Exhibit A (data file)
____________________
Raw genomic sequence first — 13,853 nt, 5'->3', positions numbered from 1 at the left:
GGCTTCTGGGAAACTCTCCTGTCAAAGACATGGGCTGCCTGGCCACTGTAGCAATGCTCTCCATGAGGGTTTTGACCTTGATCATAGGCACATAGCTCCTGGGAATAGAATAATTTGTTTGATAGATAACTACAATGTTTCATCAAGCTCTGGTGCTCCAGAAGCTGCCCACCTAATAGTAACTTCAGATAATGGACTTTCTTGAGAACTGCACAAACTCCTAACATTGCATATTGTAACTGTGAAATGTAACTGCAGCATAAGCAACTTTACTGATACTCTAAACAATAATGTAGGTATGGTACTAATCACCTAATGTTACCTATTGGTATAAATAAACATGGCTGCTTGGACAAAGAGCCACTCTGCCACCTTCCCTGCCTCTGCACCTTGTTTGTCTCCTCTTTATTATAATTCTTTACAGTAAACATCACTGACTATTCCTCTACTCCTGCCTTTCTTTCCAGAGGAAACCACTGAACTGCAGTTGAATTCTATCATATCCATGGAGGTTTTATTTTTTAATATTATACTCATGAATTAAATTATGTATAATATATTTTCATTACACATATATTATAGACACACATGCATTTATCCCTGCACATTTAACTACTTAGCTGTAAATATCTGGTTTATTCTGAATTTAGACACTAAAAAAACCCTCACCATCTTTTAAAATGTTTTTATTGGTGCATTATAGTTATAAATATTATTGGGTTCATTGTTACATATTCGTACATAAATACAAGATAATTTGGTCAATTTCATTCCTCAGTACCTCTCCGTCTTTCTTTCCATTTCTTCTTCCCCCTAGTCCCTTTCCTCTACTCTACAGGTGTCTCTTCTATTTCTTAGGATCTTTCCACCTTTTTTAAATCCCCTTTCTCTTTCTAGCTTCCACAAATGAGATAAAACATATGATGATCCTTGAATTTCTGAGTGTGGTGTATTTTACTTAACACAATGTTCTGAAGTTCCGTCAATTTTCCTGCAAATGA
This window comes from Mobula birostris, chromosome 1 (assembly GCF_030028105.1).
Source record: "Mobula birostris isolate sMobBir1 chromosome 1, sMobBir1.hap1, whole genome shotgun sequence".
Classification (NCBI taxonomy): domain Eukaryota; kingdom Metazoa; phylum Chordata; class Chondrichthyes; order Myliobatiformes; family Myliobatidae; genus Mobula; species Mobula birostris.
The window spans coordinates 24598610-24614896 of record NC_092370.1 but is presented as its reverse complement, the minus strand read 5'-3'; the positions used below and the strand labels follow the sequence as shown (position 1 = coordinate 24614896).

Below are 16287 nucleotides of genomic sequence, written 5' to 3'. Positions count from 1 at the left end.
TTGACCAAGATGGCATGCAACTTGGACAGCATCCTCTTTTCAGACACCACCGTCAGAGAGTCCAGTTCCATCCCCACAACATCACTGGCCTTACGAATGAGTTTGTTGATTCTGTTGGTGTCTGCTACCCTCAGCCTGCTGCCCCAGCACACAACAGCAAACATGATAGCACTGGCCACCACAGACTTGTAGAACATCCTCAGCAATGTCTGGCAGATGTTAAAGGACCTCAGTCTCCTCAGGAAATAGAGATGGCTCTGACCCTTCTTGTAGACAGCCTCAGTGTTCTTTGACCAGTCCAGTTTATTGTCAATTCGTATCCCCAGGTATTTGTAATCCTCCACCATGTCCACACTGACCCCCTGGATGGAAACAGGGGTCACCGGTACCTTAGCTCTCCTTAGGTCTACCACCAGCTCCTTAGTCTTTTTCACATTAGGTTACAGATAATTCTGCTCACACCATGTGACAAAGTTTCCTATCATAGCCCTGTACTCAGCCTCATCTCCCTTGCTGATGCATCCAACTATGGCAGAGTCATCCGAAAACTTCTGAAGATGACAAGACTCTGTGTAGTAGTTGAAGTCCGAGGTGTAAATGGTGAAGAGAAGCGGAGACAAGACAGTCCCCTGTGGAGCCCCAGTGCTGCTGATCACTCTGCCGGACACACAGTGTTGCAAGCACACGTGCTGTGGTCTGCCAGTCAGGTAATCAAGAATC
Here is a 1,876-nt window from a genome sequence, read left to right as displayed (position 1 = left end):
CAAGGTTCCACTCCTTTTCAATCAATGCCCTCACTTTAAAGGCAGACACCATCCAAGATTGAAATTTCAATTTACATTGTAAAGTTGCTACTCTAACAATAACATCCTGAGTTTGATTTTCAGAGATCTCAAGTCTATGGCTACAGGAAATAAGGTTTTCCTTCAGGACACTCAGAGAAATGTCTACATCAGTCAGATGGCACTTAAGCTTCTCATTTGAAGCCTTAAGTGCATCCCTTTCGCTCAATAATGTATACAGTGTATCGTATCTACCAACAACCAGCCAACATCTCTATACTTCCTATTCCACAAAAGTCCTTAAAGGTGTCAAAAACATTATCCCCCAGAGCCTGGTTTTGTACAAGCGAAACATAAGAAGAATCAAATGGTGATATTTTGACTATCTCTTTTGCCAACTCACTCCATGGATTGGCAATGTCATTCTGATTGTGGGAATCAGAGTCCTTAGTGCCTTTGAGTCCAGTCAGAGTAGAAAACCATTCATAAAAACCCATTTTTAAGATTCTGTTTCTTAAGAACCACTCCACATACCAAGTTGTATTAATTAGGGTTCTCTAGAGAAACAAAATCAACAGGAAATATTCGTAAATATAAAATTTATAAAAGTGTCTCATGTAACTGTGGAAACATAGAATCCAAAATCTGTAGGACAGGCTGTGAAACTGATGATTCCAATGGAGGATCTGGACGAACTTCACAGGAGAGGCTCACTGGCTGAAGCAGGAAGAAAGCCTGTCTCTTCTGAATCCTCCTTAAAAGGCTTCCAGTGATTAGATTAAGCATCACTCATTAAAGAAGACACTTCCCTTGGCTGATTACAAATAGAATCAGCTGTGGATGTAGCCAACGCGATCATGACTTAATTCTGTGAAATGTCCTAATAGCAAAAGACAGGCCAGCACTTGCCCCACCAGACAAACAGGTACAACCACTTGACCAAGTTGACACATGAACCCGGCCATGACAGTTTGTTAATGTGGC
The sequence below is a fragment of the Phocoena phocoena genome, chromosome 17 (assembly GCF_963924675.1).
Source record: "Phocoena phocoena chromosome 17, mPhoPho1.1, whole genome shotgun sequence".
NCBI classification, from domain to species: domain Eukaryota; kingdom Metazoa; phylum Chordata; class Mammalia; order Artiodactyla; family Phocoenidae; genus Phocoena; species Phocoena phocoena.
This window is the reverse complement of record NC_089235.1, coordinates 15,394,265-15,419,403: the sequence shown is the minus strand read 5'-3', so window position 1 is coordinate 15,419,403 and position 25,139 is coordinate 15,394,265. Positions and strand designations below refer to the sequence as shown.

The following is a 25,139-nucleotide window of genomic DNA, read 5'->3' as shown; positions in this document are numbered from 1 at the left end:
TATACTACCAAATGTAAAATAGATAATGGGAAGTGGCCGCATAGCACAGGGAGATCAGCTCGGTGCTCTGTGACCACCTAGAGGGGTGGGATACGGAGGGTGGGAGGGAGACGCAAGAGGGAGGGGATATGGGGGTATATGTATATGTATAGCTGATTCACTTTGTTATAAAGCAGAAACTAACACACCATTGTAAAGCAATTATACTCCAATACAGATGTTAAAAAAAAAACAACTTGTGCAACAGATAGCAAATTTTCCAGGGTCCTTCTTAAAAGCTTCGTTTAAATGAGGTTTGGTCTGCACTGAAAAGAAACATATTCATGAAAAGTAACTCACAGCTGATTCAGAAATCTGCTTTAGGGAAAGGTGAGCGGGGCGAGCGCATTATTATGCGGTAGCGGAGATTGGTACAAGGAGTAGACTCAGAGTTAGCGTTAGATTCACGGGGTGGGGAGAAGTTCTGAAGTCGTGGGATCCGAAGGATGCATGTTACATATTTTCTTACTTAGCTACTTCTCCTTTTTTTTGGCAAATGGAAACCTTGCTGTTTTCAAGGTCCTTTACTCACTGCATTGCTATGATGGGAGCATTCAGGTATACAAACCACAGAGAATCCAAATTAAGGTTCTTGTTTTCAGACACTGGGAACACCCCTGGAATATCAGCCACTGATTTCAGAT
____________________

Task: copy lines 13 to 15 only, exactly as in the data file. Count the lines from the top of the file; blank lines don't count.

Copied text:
NCBI classification, from domain to species: domain Eukaryota; kingdom Metazoa; phylum Chordata; class Mammalia; order Artiodactyla; family Phocoenidae; genus Phocoena; species Phocoena phocoena.
This window is the reverse complement of record NC_089235.1, coordinates 15,394,265-15,419,403: the sequence shown is the minus strand read 5'-3', so window position 1 is coordinate 15,419,403 and position 25,139 is coordinate 15,394,265. Positions and strand designations below refer to the sequence as shown.

The following is a 25,139-nucleotide window of genomic DNA, read 5'->3' as shown; positions in this document are numbered from 1 at the left end: